This is much more than one woman in Newburgh and her personal actions, and one strident campaigner in St Andrews.  The latest news is only representative of what has been happening for years.  The Kirk has gone further and further down the path of rejecting the Bible, “modifying” the Gospel, watering down morality, denying the power of godliness.  If you are a Biblical Christian in the Kirk, you know this is true.  If you believe the Bible, then you believe there comes a time sometime when you must obey the last part of I Timothy 3:5, and “turn away”.  If the time hasn’t come for you to go, will it ever?  What exactly is needed before you will do what the Scriptures say and “from such turn away”?

Update (11 March 2013):  I’ve just learned that the Courier article cited above is no longer on their website, for some reason.  Most of the text of the original article can be seen on the Scottish Christian News site.

About Jon Gleason

Pastor of Free Baptist Church of Glenrothes
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2 Responses to Isn’t it About Time to Go?

  1. Marci Julius says:

    I googled Dr John Cameron’s name. He seems quite an extraordinary person:

    John Urquhart Cameron (born 1943) is a distinguished academic and social reformer and a former parish minister of the Church of Scotland. He was born in Dundee, Scotland. He is the eldest son of Alexander Cameron, a miner who went up from the West-Central coalfields to Glasgow University to read Divinity in the depths of the Depression. His maternal grandfather, Hugh Urquhart, was a leading Scottish railway engineer in the early decades of the 20th century.
    He was educated at Falkirk High School and at Pomona College in California, St Andrews University and Edinburgh University. He holds a PhD in both Physics and Theology.
    During his time in California he became friends the great theoretical Physicist Richard Feynman and they remained close until Feynman’s death in 1989. Cameron and another friend and associate of Feynman, Freeman Dyson, later became leading critics of the Global Warming hypothesis popularized by Al Gore.
    Cameron was an outstanding athlete and was selected for the Scottish international athletics team while he was still at school and later gained one of the first American sports scholarships awarded to a Scottish runner. After the Tokyo Olympics he turned to golf, playing for St Andrews University in the 1960s and Edinburgh University in the 1970s before becoming a member of the Royal and Ancient Golf Club.
    Following his time with GlaxoSmithKline in London he entered the Church of Scotland ministry. He was parish minister of Broughty Ferry for thirty five years during which time he also taught religious studies at the High School of Dundee. At other times during his career he lectured in Physics and Mathematics at Napier University, Dundee University and Abertay University.
    A member of a distinguished extended family of journalists which included James Cameron he wrote articles for The Courier, The Scotsman, The Good Ski Guide, The Good Holiday Magazine and The Scottish Review. He was also a senior chaplain for many years in the Royal Naval Reserve and later padre to the Black Watch
    He is best known as the leading social reformer among the Scottish clergy and has often collaborated with the Very Rev Professor Iain Torrance of Princeton University to address some of the most controversial topics of the day. He has been a powerful advocate and supporter of gay clergy, the right to physician assisted suicide, women’s right to choose and the decriminalisation of narcotics.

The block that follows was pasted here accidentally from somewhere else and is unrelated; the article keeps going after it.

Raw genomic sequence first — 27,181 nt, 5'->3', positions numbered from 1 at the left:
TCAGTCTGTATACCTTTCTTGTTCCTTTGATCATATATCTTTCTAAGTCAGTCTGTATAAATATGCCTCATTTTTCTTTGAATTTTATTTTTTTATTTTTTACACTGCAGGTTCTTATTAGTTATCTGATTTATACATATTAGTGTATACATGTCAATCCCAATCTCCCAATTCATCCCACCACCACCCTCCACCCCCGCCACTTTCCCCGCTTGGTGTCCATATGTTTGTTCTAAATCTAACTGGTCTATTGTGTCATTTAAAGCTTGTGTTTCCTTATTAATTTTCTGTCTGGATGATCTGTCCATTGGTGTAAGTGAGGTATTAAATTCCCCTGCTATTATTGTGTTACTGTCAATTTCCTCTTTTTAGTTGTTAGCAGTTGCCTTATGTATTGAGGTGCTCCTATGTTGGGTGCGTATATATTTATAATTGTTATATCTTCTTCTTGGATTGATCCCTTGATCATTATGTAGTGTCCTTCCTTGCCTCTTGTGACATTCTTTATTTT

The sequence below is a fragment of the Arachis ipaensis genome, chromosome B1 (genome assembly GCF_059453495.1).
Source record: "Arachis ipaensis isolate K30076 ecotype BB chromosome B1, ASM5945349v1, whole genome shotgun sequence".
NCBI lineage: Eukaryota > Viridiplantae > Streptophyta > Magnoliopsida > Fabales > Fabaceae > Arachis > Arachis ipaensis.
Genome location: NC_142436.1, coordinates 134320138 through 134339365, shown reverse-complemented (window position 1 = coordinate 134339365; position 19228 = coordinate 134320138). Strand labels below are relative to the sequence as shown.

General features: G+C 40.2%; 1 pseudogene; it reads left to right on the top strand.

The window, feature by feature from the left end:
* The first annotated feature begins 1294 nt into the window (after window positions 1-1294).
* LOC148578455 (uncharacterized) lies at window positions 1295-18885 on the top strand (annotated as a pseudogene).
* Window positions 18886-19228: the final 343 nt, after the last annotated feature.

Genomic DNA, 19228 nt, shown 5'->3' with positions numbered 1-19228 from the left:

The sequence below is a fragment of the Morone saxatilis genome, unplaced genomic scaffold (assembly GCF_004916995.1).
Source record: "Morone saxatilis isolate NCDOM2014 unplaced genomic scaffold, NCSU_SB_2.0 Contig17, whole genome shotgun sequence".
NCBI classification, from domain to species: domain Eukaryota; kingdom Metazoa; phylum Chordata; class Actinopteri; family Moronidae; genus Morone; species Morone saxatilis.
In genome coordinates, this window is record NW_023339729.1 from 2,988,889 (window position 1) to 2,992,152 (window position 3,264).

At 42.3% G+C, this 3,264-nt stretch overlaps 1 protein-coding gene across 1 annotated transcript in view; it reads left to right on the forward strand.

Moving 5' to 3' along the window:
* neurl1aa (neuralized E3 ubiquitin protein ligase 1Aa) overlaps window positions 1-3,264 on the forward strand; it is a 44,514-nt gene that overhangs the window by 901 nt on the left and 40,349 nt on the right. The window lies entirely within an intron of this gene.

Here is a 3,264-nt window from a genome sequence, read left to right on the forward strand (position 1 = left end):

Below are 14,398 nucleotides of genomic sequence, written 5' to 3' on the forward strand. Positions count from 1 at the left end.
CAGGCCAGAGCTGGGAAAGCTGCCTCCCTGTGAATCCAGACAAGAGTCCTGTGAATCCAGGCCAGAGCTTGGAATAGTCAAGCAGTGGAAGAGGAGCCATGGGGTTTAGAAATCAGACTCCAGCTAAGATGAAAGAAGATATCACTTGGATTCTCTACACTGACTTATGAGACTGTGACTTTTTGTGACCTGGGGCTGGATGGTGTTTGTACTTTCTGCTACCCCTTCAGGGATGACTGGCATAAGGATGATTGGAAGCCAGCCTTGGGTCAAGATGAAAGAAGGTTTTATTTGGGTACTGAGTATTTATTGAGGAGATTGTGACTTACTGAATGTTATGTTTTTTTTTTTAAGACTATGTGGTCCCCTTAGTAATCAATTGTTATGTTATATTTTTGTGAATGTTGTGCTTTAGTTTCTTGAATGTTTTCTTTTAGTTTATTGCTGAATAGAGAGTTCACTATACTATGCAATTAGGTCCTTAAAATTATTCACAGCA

He joined Torrance and Dr Jim Swire to launch the initial campaign for the retrial of Abdelbaset al-Megrahi the Libyan controversially convicted of the Lockerbie Bombing. His highly critical report of the scientific and forensic evidence presented at the trial in The Hague marked a water-shed in the Scottish public’s attitude to al-Megrahi.

    • Jon Gleason says:

      Hi, Marci, thank you for the comment. I thought about giving some background on Dr Cameron, but decided not to, because I didn’t want to distract from the main point, which is the dilemma facing Bible-believing Christians in the Kirk.

      But I’m glad you posted this, because you’ve provided helpful background to understanding Dr Cameron and what believers in the Kirk are facing. Dr Cameron is obvioualy a highly intelligent and very accomplished person. That is part of what is so troubling about his comments. I can’t believe that someone of his intellectual capability doesn’t know what the Greek and Hebrew say, and yet he cites them wrongly. He will have had enough training in logic to know that an ad hominem as he used is not appropriate. He knows he is using charged language when he says “sect”.

      Dr Cameron has been very involved on a political level, and he is using the techniques of political discourse (defining the debate, portraying opponents as extreme, only citing evidence that supports your view and ignoring contrary evidence, etc) in a church matter. This is never appropriate. I don’t see anywhere in the Bible that we are to play political games. If he were dealing with this honestly, instead of demonising those who disagree with him, he would at least acknowledge that there is a lot to be said for their point of view, even if he disagrees with it.

      II Timothy 2:24-25 says, “And the servant of the Lord must not strive; but be gentle unto all men, apt to teach, patient, in meekness instructing those that oppose themselves; if God peradventure will give them repentance to the acknowledging of the truth.” Even if Dr Cameron were right on this topic (which he clearly is not), the Biblical approach would not be to use inflammatory language which can only drive your opponents away from you. The Biblical approach would be to take them to the Bible and show them, in humility and with respect, what the Bible says.

      John Cameron’s methods do not invalidate his position. People with the right position use wrong methods all the time. In this case, though, the Bible clearly contradicts his position, so he is in error on both substance and method. Unfortunately, few within the Kirk who agree with his position are even willing to condemn his methods, as the Church of Scotland drifts further and further from the Scriptures. Not only has an anti-Biblical view of homosexuality been adopted by the Kirk, but so also has a political methodology that is contrary to Scripture.